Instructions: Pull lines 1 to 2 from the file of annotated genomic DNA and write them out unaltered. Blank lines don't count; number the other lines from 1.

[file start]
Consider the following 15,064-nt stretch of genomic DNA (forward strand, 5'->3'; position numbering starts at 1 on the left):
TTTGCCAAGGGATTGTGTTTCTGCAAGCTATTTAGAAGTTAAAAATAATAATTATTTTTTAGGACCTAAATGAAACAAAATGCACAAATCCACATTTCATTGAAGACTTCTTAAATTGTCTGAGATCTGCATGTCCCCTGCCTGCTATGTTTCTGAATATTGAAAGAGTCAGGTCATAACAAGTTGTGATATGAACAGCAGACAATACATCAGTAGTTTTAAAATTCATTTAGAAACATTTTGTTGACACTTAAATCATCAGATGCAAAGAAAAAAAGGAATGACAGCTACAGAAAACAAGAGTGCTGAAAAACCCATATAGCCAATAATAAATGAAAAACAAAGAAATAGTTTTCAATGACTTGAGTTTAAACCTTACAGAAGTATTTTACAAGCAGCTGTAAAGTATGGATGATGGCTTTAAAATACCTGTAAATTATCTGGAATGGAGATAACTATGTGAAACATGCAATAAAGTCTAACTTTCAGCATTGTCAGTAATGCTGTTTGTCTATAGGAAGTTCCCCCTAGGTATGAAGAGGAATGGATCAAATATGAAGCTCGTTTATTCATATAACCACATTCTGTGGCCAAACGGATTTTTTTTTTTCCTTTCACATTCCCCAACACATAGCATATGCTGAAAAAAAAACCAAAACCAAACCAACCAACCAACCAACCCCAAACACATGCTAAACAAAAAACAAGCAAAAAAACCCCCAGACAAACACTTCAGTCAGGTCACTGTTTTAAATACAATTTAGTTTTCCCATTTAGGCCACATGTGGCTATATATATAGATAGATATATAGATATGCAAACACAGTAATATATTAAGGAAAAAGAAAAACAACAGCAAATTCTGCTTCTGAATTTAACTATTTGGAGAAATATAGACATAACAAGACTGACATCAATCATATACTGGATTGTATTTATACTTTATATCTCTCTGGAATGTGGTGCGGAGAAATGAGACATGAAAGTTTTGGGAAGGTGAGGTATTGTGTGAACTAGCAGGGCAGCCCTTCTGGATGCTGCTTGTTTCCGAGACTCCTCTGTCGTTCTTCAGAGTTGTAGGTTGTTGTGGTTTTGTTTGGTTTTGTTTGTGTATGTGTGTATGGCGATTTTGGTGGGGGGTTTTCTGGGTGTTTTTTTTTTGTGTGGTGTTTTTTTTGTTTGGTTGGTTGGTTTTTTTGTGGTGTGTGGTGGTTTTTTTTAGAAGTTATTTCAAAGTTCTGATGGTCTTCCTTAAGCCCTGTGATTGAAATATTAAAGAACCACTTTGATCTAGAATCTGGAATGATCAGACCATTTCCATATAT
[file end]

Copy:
Consider the following 15,064-nt stretch of genomic DNA (forward strand, 5'->3'; position numbering starts at 1 on the left):
TTTGCCAAGGGATTGTGTTTCTGCAAGCTATTTAGAAGTTAAAAATAATAATTATTTTTTAGGACCTAAATGAAACAAAATGCACAAATCCACATTTCATTGAAGACTTCTTAAATTGTCTGAGATCTGCATGTCCCCTGCCTGCTATGTTTCTGAATATTGAAAGAGTCAGGTCATAACAAGTTGTGATATGAACAGCAGACAATACATCAGTAGTTTTAAAATTCATTTAGAAACATTTTGTTGACACTTAAATCATCAGATGCAAAGAAAAAAAGGAATGACAGCTACAGAAAACAAGAGTGCTGAAAAACCCATATAGCCAATAATAAATGAAAAACAAAGAAATAGTTTTCAATGACTTGAGTTTAAACCTTACAGAAGTATTTTACAAGCAGCTGTAAAGTATGGATGATGGCTTTAAAATACCTGTAAATTATCTGGAATGGAGATAACTATGTGAAACATGCAATAAAGTCTAACTTTCAGCATTGTCAGTAATGCTGTTTGTCTATAGGAAGTTCCCCCTAGGTATGAAGAGGAATGGATCAAATATGAAGCTCGTTTATTCATATAACCACATTCTGTGGCCAAACGGATTTTTTTTTTTCCTTTCACATTCCCCAACACATAGCATATGCTGAAAAAAAAACCAAAACCAAACCAACCAACCAACCAACCCCAAACACATGCTAAACAAAAAACAAGCAAAAAAACCCCCAGACAAACACTTCAGTCAGGTCACTGTTTTAAATACAATTTAGTTTTCCCATTTAGGCCACATGTGGCTATATATATAGATAGATATATAGATATGCAAACACAGTAATATATTAAGGAAAAAGAAAAACAACAGCAAATTCTGCTTCTGAATTTAACTATTTGGAGAAATATAGACATAACAAGACTGACATCAATCATATACTGGATTGTATTTATACTTTATATCTCTCTGGAATGTGGTGCGGAGAAATGAGACATGAAAGTTTTGGGAAGGTGAGGTATTGTGTGAACTAGCAGGGCAGCCCTTCTGGATGCTGCTTGTTTCCGAGACTCCTCTGTCGTTCTTCAGAGTTGTAGGTTGTTGTGGTTTTGTTTGGTTTTGTTTGTGTATGTGTGTATGGCGATTTTGGTGGGGGGTTTTCTGGGTGTTTTTTTTTTGTGTGGTGTTTTTTTTGTTTGGTTGGTTGGTTTTTTTGTGGTGTGTGGTGGTTTTTTTTAGAAGTTATTTCAAAGTTCTGATGGTCTTCCTTAAGCCCTGTGATTGAAATATTAAAGAACCACTTTGATCTAGAATCTGGAATGATCAGACCATTTCCATATAT